It’s hard to argue that English football is chronically racist. Unlike in many boardrooms up and down Britain, there are no all-white teams in the Premier League. The number of black players has doubled since the Premier League started twenty years ago.
Yet instead of letting the players – black and white – do the talking on the pitch, last night’s long-awaited Premier League restart was turned into a sanctimonious display of moralising. Players took the knee before kick off and spouted platitudes before and after the games.
Confusingly, for the fair-weather fan who can’t remember which player is which, every footballer’s name was replaced on the back of their shirts with the ‘Black Lives Matter’ slogan. ‘It shows we're going in the right direction. Little by little we're seeing change. It was natural, it was organic,’ said Raheem Sterling, the star Man City player, of the decision to bend down before kick off. Really?
These footballers are forgetting something obvious but important about why fans tune in: they pay to be entertained, not preached at. Put simply, football fans don’t really care who you are or where you’re from, they care whether you can kick a ball and score a goal.
What’s also troubling about last night’s virtue signalling is that it lets the Premier League off the hook for things it can do something about. Man City is owned by Sheikh Mansour, deputy leader of the UAE, a country that really does treat Asian labourers like slaves. How does players taking the knee help them? If Raheem Sterling, who earns £15 million a year, really had a strong sense of justice, he might want to consider the working conditions of the Bidoon — the under-class foreign migrants who struggle in the UAE without human rights or legal protections.
And how does the Pride banner on display in City’s ground last night help those unfortunate souls who find themselves banged up in an Abu Dhabi's prisons for being gay?
If Premier League players want to speak out about perceived injustices, will they stay silent on the millions of Muslims incarcerated in concentration camps in China? If they do find the courage to talk, it’s unlikely their clubs will be willing to stick by them. When Arsenal’s Mesut Ozil had the audacity to tweet something criticising China for its treatment of Uighur Muslims, Arsenal’s next game was pulled from Chinese TV. How did Arsenal respond? In a situation which might have hit the Premier League where it hurt – in the pocket – the club sat on the fence. Saying it ‘is always apolitical’, Arsenal said it ‘must make it clear that these are Mesut's personal views’. So much for solidarity.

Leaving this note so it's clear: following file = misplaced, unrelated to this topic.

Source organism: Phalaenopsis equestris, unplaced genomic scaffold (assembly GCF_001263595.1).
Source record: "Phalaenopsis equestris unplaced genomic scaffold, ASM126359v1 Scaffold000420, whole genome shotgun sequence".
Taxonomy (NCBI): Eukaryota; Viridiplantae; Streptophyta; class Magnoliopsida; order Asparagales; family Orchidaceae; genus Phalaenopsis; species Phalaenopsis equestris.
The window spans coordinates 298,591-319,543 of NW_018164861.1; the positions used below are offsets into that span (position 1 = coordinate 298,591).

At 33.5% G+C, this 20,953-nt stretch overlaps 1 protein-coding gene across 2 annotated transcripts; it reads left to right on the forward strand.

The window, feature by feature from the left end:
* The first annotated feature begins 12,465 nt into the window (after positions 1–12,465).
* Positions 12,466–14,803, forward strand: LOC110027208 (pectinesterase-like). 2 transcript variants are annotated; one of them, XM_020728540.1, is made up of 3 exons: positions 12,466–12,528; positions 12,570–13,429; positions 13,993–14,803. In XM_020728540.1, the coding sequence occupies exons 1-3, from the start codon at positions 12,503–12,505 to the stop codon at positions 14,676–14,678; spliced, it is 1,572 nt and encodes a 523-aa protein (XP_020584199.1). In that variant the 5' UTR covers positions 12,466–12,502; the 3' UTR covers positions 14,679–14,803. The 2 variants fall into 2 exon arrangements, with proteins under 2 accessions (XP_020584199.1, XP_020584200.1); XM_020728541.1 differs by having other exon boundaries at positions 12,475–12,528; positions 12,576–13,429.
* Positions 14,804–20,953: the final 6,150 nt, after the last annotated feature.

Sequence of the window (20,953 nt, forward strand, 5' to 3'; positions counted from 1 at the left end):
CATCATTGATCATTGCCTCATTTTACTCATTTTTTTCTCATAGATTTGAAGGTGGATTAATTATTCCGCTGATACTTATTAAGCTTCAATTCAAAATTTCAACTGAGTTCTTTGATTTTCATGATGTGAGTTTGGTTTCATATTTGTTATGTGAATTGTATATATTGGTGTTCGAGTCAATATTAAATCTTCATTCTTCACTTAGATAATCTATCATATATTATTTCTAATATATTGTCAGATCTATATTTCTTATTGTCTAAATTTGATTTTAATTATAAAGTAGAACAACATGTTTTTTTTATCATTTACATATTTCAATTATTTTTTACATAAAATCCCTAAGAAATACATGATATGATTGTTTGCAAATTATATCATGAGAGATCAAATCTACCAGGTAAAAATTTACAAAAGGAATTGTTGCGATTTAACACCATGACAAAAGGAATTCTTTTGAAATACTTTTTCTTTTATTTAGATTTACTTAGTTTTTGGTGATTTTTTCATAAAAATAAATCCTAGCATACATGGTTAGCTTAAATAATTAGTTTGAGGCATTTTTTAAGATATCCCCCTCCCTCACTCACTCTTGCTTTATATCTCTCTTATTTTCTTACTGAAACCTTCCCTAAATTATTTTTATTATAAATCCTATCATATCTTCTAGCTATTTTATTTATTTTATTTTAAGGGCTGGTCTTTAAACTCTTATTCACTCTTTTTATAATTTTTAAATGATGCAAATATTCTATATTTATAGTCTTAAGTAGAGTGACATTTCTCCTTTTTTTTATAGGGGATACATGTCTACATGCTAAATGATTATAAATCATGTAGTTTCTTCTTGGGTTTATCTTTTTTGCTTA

While last night’s display before kick off may have signalled good intentions, wouldn’t it be better for clubs and players to do more than offer those watching easy stunts? The vast majority of football fans are disgusted by racism. And thankfully, racism – which was once a real problem on the terraces – has all but vanished from the English game. This isn’t to pretend it doesn’t still exist: there will always be mindless idiots at football games, just as there will be at any other gathering of tens of thousands of people. But racism is not the problem in football that it was once was.
Players might feel good about ‘taking the knee’, but wouldn’t it be better for them to get to their feet and show what they can do with a football? After all, it’s what fans are paying their money for. When Sterling was racially abused during England’s game against Montenegro last year, he responded by scoring. It was the ‘best way to silence the haters’, he tweeted afterwards. He’s right. So what’s changed?